Based on its predecessor, the Tarawa class, the Wasp-class is a landing helicopter dock (LHD) amphibious assault ship built by Ingalls Shipbuilding (now part of Northrop Grumman Shipbuilding) for the US Navy and the Marine Expeditionary Unit (MEU). It primarily supports fast troop movement and transport, command, and accommodate forces ashore by providing a platform for helicopters, landing craft, and amphibious vehicles.

Unlike the Tarawa class, the LHDs under the Wasp-class feature a distinct design capable of employing air-cushion landing craft (LCACS) and have a large enough deck that could carry a squadron of Harrier II (AV-8B) short take-off vertical landing (STOVL) jets. Another change compared to its predecessor is that the Wasp-class is now two decks lower, the command and control facilities are relocated inside the hull, and the 127mm Mk 45 naval guns and their sponsons are relocated on the forward edge of the flight deck have been removed.

Ingalls Shipbuilding built eight ships between the late 1980s and the early 2000s, seven of which are still operational today, and one has been decommissioned due to severe fire damage. The overall length of the latter ship has also been extended to accommodate the added LCACs. Each Wasp-class LHD is now approximately 855 feet (260.7m) long with a beam of 106 feet (32.3m) and a displacement of 41,150 tons full load. Some ships in the class have slightly different measurements due to modifications, such as LHD 5-7 significantly weigh less compared to LHD 1-4 and LHD 8. The same goes for their propulsions, where LHD 1-7 all share identical steam turbines with around 70,000 horsepower, while LDH 8 features a new gas turbine propulsion system and Auxillary propulsion motors, however, generating the same total amount of horsepower. The ship can steam at least 20 knots within 9,500+ nautical miles at full speed.

Aside from aircraft, the ship is designed to carry combat vehicles, including five M1 Abrams, at least 25 armored personnel carriers, eight M198 towed howitzers, 68 lorries, and a dozen or more support combat vehicles.

Whether in peace or war, the LHD can accommodate 600 patients and has six operating theaters, reducing reliance on ashore medical facilities. Other on-deck facilities include dental, recreational facilities, and a spacious mess hall, to name a few.

It has a crew of more than 1,600 troops, plus a Marine detachment.

The first four ships of the class are armed with two Mk 29 octuple launchers for RIM-7 Sea Sparrow missiles, two Mk 49 launchers for RIM-116 Rolling Airframe Missiles (RAM), and three 20mm Phalanx close-in weapon systems (CIWS) to counter low-flying and close-in threats. In addition, the ship mounts four 25mm Mark 38 chain gun systems and four .50-caliber machine guns. The other half of the Wasp-class ships have slightly reduced weapons, removing one Phalanx and one Mk 38. Meanwhile, for countermeasures, each LHDs has a 4-6 Mk 36 super-rapid blooming offboard chaff (SRBOC) decoy system, AN/SLQ-25 torpedo decoy, AN/SLQ-49 chaff buoys, a SeaGnat missile decoy system, and AN/SLQ-32 Electronic Warfare Suite. In addition, it employs Northrop Grumman-made technologies for its sensors and radars, including AN/SPS-67 G band primary navigation radar, AN/SPN-43 air search radar, as well as ITT Gilfillan’s AN/SPS-48E E/F band 3D air search radar and AN/SPN-35A/B air traffic control radar and Raytheon-built mk23 target acquisition system (TAS) for sea-skimming missiles and AN/SPS-49(V)9 C/D band secondary air search radar.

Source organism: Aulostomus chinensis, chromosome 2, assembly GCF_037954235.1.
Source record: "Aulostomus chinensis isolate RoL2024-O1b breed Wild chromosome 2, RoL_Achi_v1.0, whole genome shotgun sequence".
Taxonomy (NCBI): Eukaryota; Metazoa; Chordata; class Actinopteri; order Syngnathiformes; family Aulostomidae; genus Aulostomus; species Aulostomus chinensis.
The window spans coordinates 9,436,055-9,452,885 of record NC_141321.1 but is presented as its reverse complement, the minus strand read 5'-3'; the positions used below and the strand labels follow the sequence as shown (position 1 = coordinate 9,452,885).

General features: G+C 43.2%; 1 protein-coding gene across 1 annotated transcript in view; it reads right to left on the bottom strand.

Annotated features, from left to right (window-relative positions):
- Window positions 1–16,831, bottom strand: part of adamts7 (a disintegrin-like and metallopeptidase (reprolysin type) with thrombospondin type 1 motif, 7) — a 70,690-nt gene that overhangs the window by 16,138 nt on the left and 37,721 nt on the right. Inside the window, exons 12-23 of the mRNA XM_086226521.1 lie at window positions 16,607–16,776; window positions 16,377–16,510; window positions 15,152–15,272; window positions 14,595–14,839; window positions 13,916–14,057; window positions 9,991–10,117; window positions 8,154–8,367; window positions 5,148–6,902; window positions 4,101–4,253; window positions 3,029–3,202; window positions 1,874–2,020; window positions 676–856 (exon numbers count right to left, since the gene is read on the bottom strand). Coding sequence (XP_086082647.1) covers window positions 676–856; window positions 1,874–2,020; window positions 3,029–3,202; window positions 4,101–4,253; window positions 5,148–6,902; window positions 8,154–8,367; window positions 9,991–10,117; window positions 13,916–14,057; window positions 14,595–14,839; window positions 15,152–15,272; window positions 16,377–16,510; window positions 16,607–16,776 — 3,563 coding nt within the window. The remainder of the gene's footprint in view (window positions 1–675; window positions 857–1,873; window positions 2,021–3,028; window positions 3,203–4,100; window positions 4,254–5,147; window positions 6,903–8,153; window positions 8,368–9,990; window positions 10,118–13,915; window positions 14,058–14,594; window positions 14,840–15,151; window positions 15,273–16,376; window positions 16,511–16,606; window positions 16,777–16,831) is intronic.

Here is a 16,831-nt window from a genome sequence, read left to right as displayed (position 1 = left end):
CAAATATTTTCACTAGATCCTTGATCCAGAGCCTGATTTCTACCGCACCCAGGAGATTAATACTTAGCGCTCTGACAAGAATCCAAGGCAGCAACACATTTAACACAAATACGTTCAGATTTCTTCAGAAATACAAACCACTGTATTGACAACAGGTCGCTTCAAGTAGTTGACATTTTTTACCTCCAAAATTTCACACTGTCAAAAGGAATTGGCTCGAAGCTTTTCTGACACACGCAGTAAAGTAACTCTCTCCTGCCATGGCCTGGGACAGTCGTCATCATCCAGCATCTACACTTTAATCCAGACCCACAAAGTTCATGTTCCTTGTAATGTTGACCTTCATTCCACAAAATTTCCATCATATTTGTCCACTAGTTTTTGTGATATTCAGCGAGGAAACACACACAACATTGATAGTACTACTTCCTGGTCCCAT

Below are the following eight Wasp-class amphibious assault ships.

USS Wasp (LHD-1)

Honor – Tradition – Excellence

Lead ship USS Wasp (LHD-1) is the tenth USN ship to bear the name that has been used since 1775. Ingalls Shipbuilding received a building contract on February 1984, and by May 1985, the keel of the amphibious assault vessel had been laid down. Two years later, she was launched to sea and commissioned in July 1989.

USS Wasp
The amphibious assault ship USS Wasp (LHD 1) sails through in the Philippine Sea on August 26, 2018, during a Passing Exercise (PASSEX) with the Japan Maritime Self Defense Force. (Image source: US Navy/DVIDS)

Commissioned: July 1989

Status: In active service

Homeport: Norfolk, Virginia

USS Essex (LHD-2)

Take Notice

The USS Essex (LHD-2) is the second of her class and is the fifth ship to carry the namesake of Essex County, Massachusetts. Her keel was laid down on March 1989 and commissioned to the Navy on October 1992.